SO, ‘TIS THE SEASON. Words we think of to define this season are…festive, peace be on earth, good tidings to all, Merry Christmas, Happy Hanukkah and other statements to evoke love, peace and goodwill.

Equally pervasive, unfortunately, are child custody disputes between parents who, rather than keeping their eyes on the proverbial ball, prefer to use this time of year to attempt to gain an advantage against the other parent in the area of custody schedules.

There are those parents who do not have a custody order, which defines their time with their children, and, parents who do have a custody order, but prefer to use the Order as a weapon in their custodial dispute against the other parent.

We, in the family law world, see frequent disputes and disagreements over custodial time and schedules during this time of year. Those disagreements are especially prevalent in the weeks leading up the Thanksgiving and the Holiday Season.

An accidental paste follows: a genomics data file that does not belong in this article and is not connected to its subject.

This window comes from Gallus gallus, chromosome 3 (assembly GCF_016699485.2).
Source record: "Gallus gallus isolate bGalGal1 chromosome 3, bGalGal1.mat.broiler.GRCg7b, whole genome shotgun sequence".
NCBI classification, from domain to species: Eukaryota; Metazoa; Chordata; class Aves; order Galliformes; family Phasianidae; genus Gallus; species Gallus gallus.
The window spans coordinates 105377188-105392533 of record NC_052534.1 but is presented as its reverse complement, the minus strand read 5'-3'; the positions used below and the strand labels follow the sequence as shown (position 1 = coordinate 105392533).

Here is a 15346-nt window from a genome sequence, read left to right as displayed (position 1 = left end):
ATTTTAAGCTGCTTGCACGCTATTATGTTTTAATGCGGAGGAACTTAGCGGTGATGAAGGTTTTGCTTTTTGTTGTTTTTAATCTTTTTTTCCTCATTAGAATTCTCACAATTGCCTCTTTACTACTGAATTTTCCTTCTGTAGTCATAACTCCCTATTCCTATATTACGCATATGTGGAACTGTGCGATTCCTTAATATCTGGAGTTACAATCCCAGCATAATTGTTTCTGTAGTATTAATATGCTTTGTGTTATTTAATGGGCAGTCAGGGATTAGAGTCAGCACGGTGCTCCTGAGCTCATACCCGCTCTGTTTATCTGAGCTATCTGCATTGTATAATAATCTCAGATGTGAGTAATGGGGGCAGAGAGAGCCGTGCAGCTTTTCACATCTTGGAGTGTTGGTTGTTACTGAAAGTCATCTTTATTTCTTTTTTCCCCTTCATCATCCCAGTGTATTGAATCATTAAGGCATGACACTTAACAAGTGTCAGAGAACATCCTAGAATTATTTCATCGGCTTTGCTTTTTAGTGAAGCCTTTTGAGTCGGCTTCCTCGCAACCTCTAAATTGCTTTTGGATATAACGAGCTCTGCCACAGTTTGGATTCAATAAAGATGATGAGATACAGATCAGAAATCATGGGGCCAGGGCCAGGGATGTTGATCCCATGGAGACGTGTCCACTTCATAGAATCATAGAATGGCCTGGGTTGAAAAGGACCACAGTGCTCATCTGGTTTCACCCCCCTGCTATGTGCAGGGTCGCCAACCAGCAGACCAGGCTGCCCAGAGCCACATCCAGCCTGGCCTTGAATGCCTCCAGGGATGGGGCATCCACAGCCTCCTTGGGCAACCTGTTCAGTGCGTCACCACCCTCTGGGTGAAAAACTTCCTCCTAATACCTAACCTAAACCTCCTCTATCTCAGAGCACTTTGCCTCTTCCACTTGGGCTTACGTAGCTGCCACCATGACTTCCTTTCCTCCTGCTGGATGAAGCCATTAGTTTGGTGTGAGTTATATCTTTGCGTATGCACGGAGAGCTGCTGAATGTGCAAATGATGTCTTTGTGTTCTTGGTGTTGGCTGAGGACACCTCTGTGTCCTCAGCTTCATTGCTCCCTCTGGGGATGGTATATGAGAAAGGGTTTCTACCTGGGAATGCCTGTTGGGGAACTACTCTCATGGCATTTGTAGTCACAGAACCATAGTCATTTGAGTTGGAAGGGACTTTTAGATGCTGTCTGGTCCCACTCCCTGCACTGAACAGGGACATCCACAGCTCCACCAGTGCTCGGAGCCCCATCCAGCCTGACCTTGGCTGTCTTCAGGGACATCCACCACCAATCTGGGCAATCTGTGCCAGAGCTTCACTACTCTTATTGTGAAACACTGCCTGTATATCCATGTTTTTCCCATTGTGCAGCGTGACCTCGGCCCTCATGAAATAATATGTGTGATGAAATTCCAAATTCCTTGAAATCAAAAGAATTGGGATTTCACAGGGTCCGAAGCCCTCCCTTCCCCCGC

Parents need to remember one cardinal rule: Your children love both of you and they want to spend time with both parents. A parent with their own agenda, rather than the agenda of allowing your child to enjoy time with both parents during this season, is not acting in the child’s best interest.

The most common custody schedules are either a sharing of the holiday, with one parent having half the Winter Holiday and the other parent the other half, or, one parent having the entire Winter Holiday Break from School in 2016, then the other parent in 2017, and alternating thereafter.

Whichever it is, remember, your child will enjoy their time with both parents. Because one parent doesn’t like the other parent doesn’t mean your child agrees with your feelings.

Each parent needs to do their best to:

  1. Be on time for custodial exchanges;
  2. Speak kindly of the other parent to your child; and
  3. Encourage your child to enjoy their time with the other parent.

Remember, if this year is not your year for custodial time over Thanksgiving or the Holidays, next year will be. You’ll want the same reciprocal conduct from the other parent at that time.


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